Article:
But he has his bulls, which he sends ihroughout the world, and his legates, a latere, who stand at his elbow, waiting his commands, and who go forth from his presence to do his will throughout all his dominion,—to rule the hearts and consciences of men; to order all their spiritual concerns; to pardon or retain their sins; to save or condemn their souls; or, to use his own language, "to pluck up, to overthrow, to destroy, to scatter, to build, and to plant.” All this is pretended by a poor dying worm.—While it is unspeakably impious, it is infinitely more ridiculous than children playing at kings and queens. It is a creature affecting the style, and majesty, and authority, and power of the Creator.

I shall be told, perhaps, that it is only the church on earth of which the

pope is the head, and that, as it is composed of mere men and women, there is nothing more unreasonable in one man being constituted the head of such a body, than in one man being constituted the head of a state or nation. The cases are by no means parallel. Human laws and human government are proper and necessary for human creatures: a mere creature, like ourselves, may be constituted the head of a kingdom; and his authority and power may be sufficient for all the purposes of the constitution. But the church, even in this world, is a congregation of faithful men, that is, believing men, who, as such, are renewed in the spirit of their minds, are united to Jesus Christ in the most intimate relation,* and to the saints in heaven, so as to form, with them, one body, of which Christ is the Head. I use the word congregation, not as denoting a visible assembly, for this church never can come together in this world; but though not visibly, they are really gathered together as one in Christ.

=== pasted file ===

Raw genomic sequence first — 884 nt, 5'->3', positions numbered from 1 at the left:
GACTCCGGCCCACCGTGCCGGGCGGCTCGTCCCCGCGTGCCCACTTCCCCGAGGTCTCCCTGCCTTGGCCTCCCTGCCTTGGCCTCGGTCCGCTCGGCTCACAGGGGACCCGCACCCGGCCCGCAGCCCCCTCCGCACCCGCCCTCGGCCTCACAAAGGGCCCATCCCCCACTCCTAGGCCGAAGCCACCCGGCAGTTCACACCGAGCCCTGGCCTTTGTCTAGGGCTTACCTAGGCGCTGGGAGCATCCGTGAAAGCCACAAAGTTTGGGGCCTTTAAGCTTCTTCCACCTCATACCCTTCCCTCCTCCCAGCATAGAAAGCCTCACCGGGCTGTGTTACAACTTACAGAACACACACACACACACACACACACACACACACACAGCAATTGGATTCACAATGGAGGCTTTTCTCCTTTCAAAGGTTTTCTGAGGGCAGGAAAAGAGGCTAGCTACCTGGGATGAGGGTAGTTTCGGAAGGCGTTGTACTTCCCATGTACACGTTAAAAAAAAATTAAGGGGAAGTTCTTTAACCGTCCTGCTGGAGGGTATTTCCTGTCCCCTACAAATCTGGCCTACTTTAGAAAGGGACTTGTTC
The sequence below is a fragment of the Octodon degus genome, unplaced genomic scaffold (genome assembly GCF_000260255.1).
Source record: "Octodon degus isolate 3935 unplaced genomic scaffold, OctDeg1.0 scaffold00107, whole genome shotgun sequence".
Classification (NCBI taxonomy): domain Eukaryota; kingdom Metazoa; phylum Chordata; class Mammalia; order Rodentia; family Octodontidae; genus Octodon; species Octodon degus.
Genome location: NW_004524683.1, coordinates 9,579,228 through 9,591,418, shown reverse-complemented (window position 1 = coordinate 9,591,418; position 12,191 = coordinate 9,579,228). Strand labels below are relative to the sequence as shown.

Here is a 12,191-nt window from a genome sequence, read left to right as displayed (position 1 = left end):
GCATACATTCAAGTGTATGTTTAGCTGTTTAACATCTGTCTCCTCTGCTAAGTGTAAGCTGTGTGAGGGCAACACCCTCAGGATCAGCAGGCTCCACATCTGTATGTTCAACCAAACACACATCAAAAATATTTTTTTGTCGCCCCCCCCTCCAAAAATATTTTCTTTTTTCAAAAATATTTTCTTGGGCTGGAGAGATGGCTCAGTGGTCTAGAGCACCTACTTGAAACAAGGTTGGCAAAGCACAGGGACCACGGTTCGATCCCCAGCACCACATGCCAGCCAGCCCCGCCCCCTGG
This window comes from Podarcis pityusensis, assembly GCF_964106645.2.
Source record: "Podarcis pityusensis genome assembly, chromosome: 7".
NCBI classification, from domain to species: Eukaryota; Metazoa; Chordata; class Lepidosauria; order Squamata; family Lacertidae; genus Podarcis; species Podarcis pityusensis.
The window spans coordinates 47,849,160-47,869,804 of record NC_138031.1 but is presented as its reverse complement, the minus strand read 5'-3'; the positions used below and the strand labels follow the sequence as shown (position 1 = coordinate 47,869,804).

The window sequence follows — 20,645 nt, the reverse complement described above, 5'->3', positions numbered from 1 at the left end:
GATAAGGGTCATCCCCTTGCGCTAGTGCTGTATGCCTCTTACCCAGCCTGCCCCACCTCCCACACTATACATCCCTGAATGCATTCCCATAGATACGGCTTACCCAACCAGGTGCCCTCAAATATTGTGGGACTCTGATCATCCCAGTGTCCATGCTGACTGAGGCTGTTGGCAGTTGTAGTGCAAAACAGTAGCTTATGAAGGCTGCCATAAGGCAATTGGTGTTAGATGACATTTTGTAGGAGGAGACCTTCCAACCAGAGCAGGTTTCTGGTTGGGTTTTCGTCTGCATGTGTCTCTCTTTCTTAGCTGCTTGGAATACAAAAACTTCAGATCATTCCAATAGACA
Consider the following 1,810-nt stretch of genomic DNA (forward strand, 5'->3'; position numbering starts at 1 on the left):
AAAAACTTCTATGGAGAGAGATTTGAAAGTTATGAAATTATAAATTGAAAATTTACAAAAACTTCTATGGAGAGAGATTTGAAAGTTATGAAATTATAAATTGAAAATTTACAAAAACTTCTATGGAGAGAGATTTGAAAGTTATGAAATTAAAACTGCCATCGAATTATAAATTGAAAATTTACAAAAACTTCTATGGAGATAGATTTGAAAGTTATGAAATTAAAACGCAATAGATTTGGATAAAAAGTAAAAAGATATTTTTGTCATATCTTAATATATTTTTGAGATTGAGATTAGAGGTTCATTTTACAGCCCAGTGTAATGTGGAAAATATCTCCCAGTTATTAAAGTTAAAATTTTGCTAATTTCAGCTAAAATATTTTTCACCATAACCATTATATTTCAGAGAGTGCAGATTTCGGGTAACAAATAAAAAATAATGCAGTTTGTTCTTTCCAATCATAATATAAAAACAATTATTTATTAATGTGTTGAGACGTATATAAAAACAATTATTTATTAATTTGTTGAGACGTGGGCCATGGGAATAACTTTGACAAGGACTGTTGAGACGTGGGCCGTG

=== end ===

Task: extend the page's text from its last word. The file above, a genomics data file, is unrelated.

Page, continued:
This is a society of spiritual men. They are separated from the world for spiritual purposes. When companies of them come together as a visible organized church, be they ever so few, or ever so many, it is for the purpose of serving God in the way which he has appointed, in which he has promised to accept their service,—to promote the edification of themselves and one another,--and to propagate the gospel in the world. This society is divine in its origin, in its constitution, in its laws, and these laws are administered under the sanction of divine authority.

No mere creature is capable of being the head of such a body, because he is incapable of taking cognizance of the spiritual concerns of the members, even upon the smallest scale on which we can suppose a church to exist; how much more of all the members throughout the world. The head must know the heart of every member, must be acquainted with all its wanderings, its errors, and its sorrows, that he may know how to correct, to restore, and to comfort. The pope, indeed, affects to obtain this knowledge of the hearts of his subjects, by means of confession; but, supposing such knowledge to be actually obtained by all his priests, not one in a million of the sins so confessed can ever reach the cars of the pope; and supposing one sin

* It is not said that every member of a visible church stands in this gracious relation; because there are many who have intruded themselves into the church, who have not observed the appointed order of first coming to Christ and believing in him.